I will show you how to make a wooden spoon out of green applewood. Using only my handmade viking tools.
Step 1: All My Tools
This is an overview of all my tools.
Step 2: The Tools I Use.
This is the tools you need to make a spoon. My tools are hand forged reconstructions of viking tools.
Axe: any small hand axe will do fine. It just needs to be sharp. A good hand axe weighs around 500-600g
hammer: you need a heavy hammer. If it is to small it will not have enough force to split the wood.
wedge: A heavy iron wedge made for splitting firewood will work fine. Alternatively use a old axe and hammer it through the log. Don't use you good axe for that. You ruin the axe that way.
Knife: a small sharp knife will do.
Spoon knife: You need a spoonknife, in my book there are no alternatives. You will probably not find it in you local hardwarestore, but you can buy it online. The best are handforged made by S. DjÃ¤rv but you can also go after the cheap ones made by Frost Sweden.
Step 3: The Wood
You need a log of wood. It needs to be 10-15 cm longer than the spoon you want to make. It needs to be newly cut. The wood you don't use right away you can leave it some high grass. Then it will be wet and workable for 2-4 weeks.
All wood can be used, but fruit tree are best. For this spoon I'm using applewood. That's a very good wood for spoonmaking. It's hard and very durable in use. And it looks nice with the all white grains.
Step 4: Splitting the Log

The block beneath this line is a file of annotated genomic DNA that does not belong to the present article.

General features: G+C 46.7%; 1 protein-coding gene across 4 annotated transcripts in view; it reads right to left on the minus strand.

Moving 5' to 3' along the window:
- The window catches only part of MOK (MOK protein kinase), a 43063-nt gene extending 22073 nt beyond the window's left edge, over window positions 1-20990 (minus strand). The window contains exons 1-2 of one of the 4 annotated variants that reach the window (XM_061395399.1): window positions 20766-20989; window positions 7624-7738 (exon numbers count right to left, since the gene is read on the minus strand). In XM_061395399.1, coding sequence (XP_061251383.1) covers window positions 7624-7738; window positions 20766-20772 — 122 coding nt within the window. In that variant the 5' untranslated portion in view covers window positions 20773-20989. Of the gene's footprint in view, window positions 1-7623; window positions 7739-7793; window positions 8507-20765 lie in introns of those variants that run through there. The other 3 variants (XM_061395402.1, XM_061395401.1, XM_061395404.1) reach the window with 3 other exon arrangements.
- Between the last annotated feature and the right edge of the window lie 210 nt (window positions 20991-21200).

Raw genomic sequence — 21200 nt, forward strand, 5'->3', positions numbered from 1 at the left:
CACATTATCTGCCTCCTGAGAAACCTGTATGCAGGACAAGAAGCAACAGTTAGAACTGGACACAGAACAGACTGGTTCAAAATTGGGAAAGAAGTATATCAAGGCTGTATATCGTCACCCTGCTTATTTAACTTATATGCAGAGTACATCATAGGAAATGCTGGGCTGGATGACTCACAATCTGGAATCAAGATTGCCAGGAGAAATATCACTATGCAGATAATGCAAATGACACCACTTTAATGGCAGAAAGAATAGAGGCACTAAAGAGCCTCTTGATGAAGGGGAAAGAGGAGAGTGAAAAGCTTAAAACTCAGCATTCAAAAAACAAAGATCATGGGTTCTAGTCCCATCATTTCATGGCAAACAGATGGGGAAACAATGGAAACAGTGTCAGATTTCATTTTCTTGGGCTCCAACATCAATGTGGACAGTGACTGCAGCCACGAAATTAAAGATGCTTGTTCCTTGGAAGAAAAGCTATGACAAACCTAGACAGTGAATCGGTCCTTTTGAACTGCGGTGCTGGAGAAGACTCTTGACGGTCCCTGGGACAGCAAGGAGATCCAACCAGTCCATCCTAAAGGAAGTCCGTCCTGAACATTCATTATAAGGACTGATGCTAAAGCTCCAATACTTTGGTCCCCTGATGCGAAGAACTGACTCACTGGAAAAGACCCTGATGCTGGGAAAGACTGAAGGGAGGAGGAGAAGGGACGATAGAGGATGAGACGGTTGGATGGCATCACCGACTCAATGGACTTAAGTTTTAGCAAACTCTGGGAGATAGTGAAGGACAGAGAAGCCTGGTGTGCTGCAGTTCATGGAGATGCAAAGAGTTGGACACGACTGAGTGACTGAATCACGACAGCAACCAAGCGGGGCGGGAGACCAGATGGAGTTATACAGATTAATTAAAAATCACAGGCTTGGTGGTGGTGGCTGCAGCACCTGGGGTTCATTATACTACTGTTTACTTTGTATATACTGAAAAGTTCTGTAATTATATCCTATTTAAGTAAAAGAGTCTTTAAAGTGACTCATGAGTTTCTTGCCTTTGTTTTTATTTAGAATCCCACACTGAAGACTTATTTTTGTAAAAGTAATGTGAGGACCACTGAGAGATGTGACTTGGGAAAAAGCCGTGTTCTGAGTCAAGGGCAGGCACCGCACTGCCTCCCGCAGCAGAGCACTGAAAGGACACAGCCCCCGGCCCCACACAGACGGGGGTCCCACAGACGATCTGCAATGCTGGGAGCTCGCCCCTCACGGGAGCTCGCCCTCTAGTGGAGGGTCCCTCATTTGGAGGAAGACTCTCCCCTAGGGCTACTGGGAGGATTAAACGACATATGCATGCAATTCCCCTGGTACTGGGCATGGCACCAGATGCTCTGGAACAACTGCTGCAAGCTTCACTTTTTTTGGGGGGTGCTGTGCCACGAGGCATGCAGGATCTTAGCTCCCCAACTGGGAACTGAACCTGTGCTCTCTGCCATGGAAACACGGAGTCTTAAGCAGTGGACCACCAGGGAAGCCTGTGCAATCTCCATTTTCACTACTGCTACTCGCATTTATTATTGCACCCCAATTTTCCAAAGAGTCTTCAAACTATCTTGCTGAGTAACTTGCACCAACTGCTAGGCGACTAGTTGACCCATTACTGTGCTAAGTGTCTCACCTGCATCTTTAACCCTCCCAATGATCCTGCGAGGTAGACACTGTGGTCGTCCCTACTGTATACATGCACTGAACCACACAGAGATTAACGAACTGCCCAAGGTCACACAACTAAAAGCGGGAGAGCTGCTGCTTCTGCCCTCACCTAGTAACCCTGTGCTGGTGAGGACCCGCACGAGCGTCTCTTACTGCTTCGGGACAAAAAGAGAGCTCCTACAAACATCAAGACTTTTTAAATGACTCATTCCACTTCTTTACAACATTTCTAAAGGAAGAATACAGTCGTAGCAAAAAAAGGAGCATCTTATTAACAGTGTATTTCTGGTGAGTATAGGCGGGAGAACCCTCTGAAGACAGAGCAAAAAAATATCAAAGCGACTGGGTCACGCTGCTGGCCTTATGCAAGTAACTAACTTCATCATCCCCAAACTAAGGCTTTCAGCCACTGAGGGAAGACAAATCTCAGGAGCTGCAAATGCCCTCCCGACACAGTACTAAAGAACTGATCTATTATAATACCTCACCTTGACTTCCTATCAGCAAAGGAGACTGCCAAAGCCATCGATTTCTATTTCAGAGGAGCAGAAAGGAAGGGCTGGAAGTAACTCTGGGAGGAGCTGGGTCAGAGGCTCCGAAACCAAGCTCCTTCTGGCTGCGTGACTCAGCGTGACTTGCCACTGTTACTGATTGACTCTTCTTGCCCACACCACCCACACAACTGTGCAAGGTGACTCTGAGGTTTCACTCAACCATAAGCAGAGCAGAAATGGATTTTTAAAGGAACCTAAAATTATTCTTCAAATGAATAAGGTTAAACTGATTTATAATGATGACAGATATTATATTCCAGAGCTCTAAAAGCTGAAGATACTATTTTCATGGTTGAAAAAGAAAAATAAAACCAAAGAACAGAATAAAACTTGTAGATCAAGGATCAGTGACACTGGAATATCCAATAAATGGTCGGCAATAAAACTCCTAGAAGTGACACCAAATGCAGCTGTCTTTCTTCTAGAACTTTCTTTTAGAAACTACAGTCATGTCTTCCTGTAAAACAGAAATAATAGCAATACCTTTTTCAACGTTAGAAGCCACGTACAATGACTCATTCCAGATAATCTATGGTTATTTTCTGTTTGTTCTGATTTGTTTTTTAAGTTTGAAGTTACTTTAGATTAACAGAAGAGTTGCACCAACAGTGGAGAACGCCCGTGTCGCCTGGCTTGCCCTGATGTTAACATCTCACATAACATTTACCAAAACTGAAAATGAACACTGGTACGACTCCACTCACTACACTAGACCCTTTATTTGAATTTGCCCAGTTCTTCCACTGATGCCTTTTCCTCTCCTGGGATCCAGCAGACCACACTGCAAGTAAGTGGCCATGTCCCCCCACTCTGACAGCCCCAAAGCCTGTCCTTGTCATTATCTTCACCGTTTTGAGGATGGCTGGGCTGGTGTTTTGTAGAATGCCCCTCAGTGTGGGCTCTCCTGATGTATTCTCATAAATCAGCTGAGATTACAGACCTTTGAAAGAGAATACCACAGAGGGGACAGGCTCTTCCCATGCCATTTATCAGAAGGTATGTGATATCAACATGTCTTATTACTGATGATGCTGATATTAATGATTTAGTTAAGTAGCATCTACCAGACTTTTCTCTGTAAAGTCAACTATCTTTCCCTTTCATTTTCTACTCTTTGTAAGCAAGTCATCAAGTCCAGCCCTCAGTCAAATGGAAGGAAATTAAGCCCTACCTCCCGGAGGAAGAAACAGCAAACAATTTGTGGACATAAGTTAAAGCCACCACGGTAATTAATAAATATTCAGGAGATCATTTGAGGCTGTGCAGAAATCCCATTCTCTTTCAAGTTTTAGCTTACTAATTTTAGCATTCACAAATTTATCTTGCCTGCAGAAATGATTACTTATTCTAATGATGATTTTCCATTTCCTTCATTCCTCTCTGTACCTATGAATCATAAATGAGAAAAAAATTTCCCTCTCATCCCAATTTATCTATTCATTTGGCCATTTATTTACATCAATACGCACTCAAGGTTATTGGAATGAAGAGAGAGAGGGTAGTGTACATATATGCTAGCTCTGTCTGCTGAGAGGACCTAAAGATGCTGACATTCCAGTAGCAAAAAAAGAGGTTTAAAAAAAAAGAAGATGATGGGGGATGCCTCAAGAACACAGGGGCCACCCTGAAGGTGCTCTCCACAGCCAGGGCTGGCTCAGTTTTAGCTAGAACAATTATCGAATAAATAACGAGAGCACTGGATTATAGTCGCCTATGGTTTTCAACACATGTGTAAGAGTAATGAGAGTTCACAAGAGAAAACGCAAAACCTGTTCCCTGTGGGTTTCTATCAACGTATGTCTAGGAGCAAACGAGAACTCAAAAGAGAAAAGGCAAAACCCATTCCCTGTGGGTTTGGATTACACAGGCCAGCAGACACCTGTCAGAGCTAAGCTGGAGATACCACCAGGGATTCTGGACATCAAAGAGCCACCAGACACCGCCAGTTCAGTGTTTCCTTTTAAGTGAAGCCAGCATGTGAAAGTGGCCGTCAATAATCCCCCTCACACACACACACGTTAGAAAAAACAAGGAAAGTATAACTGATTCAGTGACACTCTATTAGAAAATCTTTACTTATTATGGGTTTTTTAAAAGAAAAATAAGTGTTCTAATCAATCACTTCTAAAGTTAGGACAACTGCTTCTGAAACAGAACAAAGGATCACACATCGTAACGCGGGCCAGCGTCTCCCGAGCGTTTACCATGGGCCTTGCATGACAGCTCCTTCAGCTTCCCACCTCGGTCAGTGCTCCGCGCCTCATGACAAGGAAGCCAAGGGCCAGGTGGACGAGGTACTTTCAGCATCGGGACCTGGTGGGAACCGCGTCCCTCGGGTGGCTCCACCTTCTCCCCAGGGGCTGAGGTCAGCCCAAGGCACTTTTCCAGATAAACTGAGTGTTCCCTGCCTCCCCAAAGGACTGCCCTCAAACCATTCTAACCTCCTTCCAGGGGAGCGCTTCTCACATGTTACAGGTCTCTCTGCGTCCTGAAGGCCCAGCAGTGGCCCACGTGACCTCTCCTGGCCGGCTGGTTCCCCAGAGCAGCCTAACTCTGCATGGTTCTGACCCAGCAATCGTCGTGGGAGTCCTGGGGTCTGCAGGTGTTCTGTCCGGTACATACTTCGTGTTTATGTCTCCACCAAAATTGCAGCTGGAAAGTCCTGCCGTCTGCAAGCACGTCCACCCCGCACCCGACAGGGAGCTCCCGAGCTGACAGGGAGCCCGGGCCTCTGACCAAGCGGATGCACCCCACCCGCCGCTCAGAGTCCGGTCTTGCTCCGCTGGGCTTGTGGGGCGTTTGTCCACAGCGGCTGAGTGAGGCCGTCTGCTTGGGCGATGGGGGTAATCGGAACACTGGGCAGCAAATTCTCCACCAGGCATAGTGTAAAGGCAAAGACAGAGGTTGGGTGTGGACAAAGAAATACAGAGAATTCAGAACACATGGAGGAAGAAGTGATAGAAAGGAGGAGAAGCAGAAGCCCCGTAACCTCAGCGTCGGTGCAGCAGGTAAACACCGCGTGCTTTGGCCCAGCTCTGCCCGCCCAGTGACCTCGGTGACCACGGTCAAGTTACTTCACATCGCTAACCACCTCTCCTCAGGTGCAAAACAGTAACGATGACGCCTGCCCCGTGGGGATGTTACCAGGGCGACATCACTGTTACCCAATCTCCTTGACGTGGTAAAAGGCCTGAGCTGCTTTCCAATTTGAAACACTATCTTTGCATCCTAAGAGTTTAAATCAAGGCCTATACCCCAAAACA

Now you need the hammer and wedge. Split the log into 4 triangular pieces.
Step 5: Cut the Rougt Shape of the Spoon With the Axe.
I use a piece of charcoal to draw the shape of the spoon. I cut the rough shape of the spoon as close to the drawing as possible. That way I have less work to do with the knife. When I work in greenwood I have to work fast so the wood don't dry and crack. If I need to leave the wood or I want to finish it later, I can place it in a bucket of water or in a plastic bag in the refrigerator.
Step 6: Using Knifes to Finish the Shaping.
With a knife I finish shaping the outside of the spoon. When it is smooth I make the bowl with a spoon knife. The last thing I make is the carving at the end of the handle.
Step 7: Sanding
The spoon needs to be all dry before I start sanding it. It takes 3-5 days depending on the weather.
I start with sandpaper grain 100, then 180, 240 and 400. If I'm doing it the real viking way I'm only using the special kind of horsetail called "Skavgraes"
Sand outside or wear dust mask, or both.
Step 8: Oil and Wax
I use linseed oil. Put on a thick layer, let it sit for a few hours then remove the remaining with towel paper. Let it dry to the next day, and then you can ad wax. I only use wax when I'm making spoons for sale on vikings markets. The wax protects the spoon from dirty fingers but will be washed of when you wash it the first time.
Step 9: The Spoon Is Complete
Now the spoon is completed. And ready for the kitchen. When the spoon have been washed a few times the wood fibers can rise and you need to sand it lightly with fine sandpaper (400)
Step 10: Other Sizes and Designs of Spoons
Here you can see some other spoons I have made lately.